Medical Care System in the United States: Looking at the Road Ahead
What is happening to the medical care system in the United States? And what is going to happen to it in the road ahead? This topic is currently being discussed on a bioethics listserv to which I subscribe. An ethicist wrote there a very succinct description of what is happening and perhaps what to expect. With the permission of the ethicist, I am reproducing it here. I do look forward for President Obama to come up with plans for a better healthcare system for all patients including their healthcare providers. However, personally, I think it will take more than just to put all medical records on computers. And, you know, as the ethicist implies, there should be “widespread ground-level discussions between individual patients and their (vanishing) primary care physicians about the concrete ends of medicine as applied to them. “ What is it that can be done for the patient but also what should be done within the limitations of any system? What do you think? ..Maurice.
Truth is, as professional organizations such as [American College of Physicians] have observed, the morale of primary care docs and the supply of same is low. There is an entire boomer generation of MDs that are counting their shekels in anticipation of exiting the system were they to take an economic hit with the introduction of more "reform." The current generation of trainees, weaned on the requirements of limited work-hours, are encouraged to understand their vocation as shift-work. The didactic model of trainees actually seeing and dealing with the consequences of their therapeutic intervention has, accordingly, been gutted. The "mistakes" avoided by the absence of adequate sleep are just being kicked down the road, giving rise to a generation of attendings who never learned from said "mistakes," not being around to see them, and not being required to own them, thus creating a generation of attendings who commit mistakes without any awareness or responsibility for same.
The old model of a primary care physician who sees their patients in the clinic and in the hospital is increasingly rare with the segregation of duties into "hospitalist" and "clinic doc" is on life-support. The idea that "extenders" will solve this problem is folly: Extenders will simply shift the delegation of duties to individuals with less training, less experience, less oversight and less responsibility than MDs.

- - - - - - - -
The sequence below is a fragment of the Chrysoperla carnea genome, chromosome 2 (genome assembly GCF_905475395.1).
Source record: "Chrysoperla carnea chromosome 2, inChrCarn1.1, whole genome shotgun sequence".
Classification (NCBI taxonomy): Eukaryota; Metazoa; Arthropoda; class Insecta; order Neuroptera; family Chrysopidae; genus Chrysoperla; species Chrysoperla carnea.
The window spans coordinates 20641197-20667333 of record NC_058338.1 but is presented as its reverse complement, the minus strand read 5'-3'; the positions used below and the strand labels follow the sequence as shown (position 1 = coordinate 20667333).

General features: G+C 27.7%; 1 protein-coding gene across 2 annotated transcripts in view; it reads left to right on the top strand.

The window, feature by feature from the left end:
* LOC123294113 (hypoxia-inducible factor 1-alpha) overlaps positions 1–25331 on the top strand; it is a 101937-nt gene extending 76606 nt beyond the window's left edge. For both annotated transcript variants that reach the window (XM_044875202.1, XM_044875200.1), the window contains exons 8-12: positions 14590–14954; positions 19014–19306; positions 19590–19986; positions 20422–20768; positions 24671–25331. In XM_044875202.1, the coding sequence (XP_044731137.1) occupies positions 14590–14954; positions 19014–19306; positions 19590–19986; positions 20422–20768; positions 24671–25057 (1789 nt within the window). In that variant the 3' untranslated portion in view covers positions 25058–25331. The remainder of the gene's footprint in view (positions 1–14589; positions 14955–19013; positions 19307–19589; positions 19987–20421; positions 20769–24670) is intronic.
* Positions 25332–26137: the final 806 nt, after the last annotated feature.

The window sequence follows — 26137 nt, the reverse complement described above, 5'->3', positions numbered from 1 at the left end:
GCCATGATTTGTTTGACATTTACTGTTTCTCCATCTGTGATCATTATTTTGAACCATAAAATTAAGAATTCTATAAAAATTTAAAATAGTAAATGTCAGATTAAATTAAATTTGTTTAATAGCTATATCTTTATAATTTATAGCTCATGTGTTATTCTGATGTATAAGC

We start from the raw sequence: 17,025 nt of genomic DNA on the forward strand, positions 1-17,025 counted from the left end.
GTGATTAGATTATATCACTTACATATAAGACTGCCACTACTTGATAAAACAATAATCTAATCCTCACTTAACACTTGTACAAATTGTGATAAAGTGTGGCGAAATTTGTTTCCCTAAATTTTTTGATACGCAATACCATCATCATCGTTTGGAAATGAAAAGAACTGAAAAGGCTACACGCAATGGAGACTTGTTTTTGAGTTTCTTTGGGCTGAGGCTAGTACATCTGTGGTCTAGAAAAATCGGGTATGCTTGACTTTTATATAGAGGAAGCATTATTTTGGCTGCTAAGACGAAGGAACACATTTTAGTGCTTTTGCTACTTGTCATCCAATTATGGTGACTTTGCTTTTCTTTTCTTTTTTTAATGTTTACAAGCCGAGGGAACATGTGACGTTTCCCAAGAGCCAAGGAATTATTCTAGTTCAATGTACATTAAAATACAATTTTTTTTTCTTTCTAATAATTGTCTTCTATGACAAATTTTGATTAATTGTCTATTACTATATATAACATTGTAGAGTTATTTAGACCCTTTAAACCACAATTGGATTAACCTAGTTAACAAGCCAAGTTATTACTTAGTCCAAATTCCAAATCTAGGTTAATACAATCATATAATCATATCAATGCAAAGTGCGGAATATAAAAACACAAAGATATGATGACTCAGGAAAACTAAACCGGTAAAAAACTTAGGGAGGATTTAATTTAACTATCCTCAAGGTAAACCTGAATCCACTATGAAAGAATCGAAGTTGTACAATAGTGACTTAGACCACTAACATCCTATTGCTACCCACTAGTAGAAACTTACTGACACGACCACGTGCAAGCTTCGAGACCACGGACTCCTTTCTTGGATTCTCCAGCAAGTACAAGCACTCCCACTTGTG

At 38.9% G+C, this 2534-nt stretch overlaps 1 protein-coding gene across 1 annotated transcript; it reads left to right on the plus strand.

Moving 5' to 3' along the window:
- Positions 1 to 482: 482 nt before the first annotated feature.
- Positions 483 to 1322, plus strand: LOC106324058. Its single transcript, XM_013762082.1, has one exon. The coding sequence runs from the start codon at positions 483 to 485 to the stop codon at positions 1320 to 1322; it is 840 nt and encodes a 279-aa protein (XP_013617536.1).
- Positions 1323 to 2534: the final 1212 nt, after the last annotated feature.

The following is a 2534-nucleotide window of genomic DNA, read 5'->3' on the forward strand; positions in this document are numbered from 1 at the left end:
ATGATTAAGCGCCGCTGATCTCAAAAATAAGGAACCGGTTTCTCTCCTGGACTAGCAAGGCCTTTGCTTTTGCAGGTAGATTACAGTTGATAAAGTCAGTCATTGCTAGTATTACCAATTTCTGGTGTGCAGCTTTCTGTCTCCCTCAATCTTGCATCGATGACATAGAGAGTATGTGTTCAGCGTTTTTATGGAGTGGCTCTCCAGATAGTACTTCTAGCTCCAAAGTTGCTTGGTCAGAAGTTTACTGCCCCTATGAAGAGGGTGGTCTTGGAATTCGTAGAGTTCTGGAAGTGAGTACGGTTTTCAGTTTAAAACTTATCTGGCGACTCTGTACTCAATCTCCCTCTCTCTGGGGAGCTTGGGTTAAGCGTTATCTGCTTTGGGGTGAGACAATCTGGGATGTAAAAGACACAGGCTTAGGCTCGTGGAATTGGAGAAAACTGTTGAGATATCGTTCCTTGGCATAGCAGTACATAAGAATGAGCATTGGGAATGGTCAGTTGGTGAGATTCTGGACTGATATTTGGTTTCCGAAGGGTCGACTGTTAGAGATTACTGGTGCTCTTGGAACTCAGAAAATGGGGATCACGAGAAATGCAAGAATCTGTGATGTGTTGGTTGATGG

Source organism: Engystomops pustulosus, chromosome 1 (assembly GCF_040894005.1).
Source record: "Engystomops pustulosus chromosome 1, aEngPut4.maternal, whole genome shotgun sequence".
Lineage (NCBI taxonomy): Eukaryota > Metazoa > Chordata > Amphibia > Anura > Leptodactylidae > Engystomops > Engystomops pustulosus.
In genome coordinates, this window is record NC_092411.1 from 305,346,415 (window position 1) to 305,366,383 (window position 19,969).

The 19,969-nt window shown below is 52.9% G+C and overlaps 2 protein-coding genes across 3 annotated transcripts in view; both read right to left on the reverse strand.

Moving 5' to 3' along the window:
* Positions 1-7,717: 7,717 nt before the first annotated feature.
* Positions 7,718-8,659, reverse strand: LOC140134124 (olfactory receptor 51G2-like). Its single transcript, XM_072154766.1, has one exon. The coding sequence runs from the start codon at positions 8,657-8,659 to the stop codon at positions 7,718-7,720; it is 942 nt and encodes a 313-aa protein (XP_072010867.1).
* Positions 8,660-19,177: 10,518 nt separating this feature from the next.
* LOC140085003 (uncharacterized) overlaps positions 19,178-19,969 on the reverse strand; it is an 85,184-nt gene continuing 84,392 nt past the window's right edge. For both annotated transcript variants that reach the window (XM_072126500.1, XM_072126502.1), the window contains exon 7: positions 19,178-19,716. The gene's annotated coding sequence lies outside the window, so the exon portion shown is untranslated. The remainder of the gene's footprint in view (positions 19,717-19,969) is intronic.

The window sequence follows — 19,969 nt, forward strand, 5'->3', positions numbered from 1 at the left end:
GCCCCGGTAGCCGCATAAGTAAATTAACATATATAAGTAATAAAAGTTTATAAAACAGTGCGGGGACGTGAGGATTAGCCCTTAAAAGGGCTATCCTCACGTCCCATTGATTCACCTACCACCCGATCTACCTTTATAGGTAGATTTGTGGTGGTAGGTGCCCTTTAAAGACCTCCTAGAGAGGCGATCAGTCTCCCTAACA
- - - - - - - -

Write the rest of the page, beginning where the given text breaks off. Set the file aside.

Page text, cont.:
"Preventive medicine," for all its virtues, won't fix this problem, just kick it down the road. [For example, in the field of nephrology], the vast uptick in the number of prevalent dialysis patients can be attributed to the success of preventive medicine: Since the vast majority of patients with chronic kidney disease (CKD)(but not end-stage disease) die from cardiovascular complications before they reach end-stage, interventions which permit people with CKD to survive their (previously fatal) MI or CVA permits more people to live long enough for their kidneys to fail. Such are the wages of success.
Anyone enamored of the virtues of socialized medicine should closely examine the economics of end-stage renal disease,ESRD being the only disease category with a fully-funded entitlement under Medicare, cost the government $22.7 billion in 2006. In context, 0.6% of Medicare beneficiaries consumes 6% of the entire Medicare budget. (Private payers account for another $12 billion annually). These are sick patients, progressively older (wages of success again), with a panoply of medical problems which require a competent and attentive internist to manage (correct drug-dosing in this population alone is worthy of a graduate course). By all means, this entitlement has meant that hundreds of thousands of our fellow citizens are above ground rather than below, but not cheaply.
The ESRD model reveals a truth about the economics of health care: "Health" is a bottomless well, economically speaking. Draconian top-down line-drawing will have unintended but often forseeable consequences, and the affected players will unsentimentally shift their positions accordingly. With so many moving parts, top-down interventions will inevitably give rise to examples of what Bastiat called "What is seen, and what is not seen."
As the failure of the Oregon plan showed, those who lose in a system of scarce resource allocation are often quite sympathetic. Coarsening the capacity for sympathy for the unfortunate to achieve system-wide economic sustainability has its own consequences. What is conspicuously missing from all this is any widespread ground-level discussions between individual patients and their (vanishing) primary care physicians about the concrete ends of medicine as applied to them. Getting all weepy about the way it used to be is just sentimental self-indulgence....the old model is under hospice care. But until that conversation is had in some broad, effective way, my grandchildren will be paying the monthlies on the third mortgage we're now taking out on our health care system.
Graphic: The Road Ahead photograph from Mythsnlegends